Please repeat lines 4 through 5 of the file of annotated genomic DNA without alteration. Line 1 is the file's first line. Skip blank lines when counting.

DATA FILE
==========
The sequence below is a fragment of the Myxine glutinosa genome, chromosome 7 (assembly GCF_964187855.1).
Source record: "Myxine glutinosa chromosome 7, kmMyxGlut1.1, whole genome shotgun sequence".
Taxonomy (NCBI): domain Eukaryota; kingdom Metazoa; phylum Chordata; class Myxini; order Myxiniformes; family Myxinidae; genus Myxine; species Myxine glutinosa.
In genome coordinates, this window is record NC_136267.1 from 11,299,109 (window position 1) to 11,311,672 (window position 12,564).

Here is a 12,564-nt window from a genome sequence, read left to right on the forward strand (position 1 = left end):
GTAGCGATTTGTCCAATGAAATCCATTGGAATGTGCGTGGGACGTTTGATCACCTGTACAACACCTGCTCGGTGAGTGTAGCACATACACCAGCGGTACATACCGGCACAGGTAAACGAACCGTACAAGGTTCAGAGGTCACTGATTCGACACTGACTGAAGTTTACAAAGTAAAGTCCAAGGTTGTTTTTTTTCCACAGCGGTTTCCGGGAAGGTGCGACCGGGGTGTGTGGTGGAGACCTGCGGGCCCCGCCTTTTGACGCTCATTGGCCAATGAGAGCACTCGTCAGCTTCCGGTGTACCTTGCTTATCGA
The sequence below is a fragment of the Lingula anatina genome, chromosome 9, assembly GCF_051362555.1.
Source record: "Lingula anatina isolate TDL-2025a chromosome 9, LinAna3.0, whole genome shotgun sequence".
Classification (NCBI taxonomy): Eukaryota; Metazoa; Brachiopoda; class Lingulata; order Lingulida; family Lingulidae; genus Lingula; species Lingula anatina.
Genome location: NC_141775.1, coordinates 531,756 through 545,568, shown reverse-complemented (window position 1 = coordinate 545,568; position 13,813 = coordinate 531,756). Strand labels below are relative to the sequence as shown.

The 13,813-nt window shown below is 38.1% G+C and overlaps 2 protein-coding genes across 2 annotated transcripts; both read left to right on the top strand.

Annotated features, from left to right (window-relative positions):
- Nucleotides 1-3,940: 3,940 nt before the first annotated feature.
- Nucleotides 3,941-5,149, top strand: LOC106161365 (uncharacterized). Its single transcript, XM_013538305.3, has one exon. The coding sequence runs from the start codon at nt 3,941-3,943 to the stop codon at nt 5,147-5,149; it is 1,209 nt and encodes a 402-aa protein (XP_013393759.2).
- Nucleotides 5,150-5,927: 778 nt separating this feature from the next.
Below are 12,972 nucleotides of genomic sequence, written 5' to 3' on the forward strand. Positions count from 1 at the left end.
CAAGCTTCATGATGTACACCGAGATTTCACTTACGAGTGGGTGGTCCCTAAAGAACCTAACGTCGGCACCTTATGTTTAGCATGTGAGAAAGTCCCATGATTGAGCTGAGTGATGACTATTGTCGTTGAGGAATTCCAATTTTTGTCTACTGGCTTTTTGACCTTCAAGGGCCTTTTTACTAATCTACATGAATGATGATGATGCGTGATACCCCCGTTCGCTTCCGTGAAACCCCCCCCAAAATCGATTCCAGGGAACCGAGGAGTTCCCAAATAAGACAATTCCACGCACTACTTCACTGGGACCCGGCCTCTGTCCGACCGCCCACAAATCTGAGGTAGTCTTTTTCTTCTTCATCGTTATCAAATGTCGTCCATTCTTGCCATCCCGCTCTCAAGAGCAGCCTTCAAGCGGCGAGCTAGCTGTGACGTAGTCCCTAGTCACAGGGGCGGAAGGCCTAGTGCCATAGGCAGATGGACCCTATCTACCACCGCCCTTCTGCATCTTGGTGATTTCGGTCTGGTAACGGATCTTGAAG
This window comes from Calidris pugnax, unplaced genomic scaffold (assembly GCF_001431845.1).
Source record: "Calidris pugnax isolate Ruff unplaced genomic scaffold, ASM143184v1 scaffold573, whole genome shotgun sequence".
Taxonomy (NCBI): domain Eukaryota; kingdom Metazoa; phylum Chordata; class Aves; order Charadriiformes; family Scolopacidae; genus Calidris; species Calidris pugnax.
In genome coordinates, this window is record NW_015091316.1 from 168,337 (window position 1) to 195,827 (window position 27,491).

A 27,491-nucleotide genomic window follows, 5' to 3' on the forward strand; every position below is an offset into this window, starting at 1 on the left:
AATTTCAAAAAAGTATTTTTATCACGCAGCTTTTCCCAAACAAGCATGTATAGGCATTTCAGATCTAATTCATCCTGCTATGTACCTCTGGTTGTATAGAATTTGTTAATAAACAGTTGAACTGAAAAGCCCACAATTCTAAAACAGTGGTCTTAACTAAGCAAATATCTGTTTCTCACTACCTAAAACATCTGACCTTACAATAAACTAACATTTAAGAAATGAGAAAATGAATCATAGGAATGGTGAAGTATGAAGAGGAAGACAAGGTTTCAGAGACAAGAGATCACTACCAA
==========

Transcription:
In genome coordinates, this window is record NC_136267.1 from 11,299,109 (window position 1) to 11,311,672 (window position 12,564).

Here is a 12,564-nt window from a genome sequence, read left to right on the forward strand (position 1 = left end):